There's a fascinating new Reuters/Ipsos MORI poll out which shows that voters in the key marginals rate Gordon Brown more highly than David Cameron.
As the graphs below show, marginal voters believe that Brown best understands the problems facing Britain and the world, and that he has a better understanding than Cameron and Nick Clegg of policy detail. What's more, he's rated as more capable and better in a crisis.
The findings contradict the received wisdom that while marginal voters still have reservations about the Conservative Party, they have been won over by Cameron's leadership.
Many Tories have only tolerated Cameron in the belief that he is an asset to the party. But if the Conservative leader starts to be seen as a hindrance rather than a help, that could all change.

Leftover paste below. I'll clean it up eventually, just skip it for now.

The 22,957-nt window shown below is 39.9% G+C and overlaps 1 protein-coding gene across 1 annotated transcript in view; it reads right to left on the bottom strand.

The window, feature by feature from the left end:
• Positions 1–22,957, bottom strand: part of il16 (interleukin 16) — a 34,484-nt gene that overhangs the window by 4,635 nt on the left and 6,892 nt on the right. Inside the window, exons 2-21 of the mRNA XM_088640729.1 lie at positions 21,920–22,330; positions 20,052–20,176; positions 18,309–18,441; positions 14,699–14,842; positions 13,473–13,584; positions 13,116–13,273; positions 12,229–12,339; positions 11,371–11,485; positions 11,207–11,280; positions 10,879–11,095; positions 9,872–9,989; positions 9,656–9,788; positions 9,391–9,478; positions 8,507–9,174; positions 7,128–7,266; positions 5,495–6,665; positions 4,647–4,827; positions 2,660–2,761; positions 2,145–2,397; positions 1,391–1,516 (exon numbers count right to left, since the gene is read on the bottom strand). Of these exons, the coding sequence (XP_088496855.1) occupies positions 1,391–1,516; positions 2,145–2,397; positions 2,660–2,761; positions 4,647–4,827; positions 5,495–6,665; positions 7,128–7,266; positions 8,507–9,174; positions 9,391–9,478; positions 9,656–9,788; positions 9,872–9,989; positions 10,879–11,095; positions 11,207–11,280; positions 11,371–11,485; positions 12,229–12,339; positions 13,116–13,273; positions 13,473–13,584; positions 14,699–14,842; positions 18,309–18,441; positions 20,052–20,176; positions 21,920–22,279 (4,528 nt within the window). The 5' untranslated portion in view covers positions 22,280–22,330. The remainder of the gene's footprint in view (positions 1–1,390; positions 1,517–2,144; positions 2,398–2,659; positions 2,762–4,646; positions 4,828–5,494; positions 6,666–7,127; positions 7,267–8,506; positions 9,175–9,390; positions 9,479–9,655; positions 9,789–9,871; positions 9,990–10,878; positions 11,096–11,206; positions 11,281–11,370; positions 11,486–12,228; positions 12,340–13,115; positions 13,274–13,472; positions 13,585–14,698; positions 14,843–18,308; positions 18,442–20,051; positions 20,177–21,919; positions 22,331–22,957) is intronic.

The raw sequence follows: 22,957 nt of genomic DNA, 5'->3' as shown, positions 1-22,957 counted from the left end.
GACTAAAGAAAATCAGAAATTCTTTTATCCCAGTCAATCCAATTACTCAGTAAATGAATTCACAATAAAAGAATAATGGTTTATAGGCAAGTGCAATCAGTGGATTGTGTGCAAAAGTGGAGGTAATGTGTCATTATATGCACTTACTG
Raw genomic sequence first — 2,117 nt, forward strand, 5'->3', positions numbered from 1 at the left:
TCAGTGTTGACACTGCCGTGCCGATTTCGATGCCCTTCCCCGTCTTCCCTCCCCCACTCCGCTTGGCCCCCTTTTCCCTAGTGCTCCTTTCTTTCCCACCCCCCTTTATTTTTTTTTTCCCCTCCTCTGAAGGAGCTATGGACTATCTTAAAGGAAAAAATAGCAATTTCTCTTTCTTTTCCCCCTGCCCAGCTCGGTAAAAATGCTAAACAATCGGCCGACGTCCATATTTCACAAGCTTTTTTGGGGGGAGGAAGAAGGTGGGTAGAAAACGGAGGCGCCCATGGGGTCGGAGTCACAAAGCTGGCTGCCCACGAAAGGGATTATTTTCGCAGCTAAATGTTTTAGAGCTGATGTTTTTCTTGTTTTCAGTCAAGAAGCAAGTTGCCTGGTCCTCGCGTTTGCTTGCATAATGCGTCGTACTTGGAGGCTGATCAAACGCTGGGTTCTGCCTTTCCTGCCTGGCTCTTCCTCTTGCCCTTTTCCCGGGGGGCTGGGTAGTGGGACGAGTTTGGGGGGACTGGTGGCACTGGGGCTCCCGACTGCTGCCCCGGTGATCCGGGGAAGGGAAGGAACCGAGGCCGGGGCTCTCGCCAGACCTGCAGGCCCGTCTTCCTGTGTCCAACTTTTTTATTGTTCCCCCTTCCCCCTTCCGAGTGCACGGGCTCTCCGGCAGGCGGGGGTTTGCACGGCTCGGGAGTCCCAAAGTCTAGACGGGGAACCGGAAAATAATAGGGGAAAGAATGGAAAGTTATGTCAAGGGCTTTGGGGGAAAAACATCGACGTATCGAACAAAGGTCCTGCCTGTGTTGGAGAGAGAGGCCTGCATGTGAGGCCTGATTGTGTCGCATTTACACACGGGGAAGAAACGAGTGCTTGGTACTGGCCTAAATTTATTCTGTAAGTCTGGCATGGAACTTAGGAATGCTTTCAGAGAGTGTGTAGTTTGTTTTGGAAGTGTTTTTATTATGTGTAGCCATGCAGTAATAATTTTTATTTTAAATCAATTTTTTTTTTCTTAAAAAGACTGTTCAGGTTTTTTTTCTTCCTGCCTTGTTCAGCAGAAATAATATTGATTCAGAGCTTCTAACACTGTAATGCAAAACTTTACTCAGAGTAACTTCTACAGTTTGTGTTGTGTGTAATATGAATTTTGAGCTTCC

The headline figures from the poll, which surveyed voters in the marginals Cameron must win to secure a majority, show the Tories on 38 per cent (up 1 point on two weeks ago), Labour unchanged on 41 per cent and the Lib Dems also unchanged on 38 per cent.
That represents a swing of 5.5 per cent to the Tories since the 2005 election, but Cameron needs a swing of 6.9 per cent nationally to win a majority in the Commons.
Reflecting the tightness of the polls, the proportion of voters who expect a hung parliament has increased from 55 per cent to 63 per cent.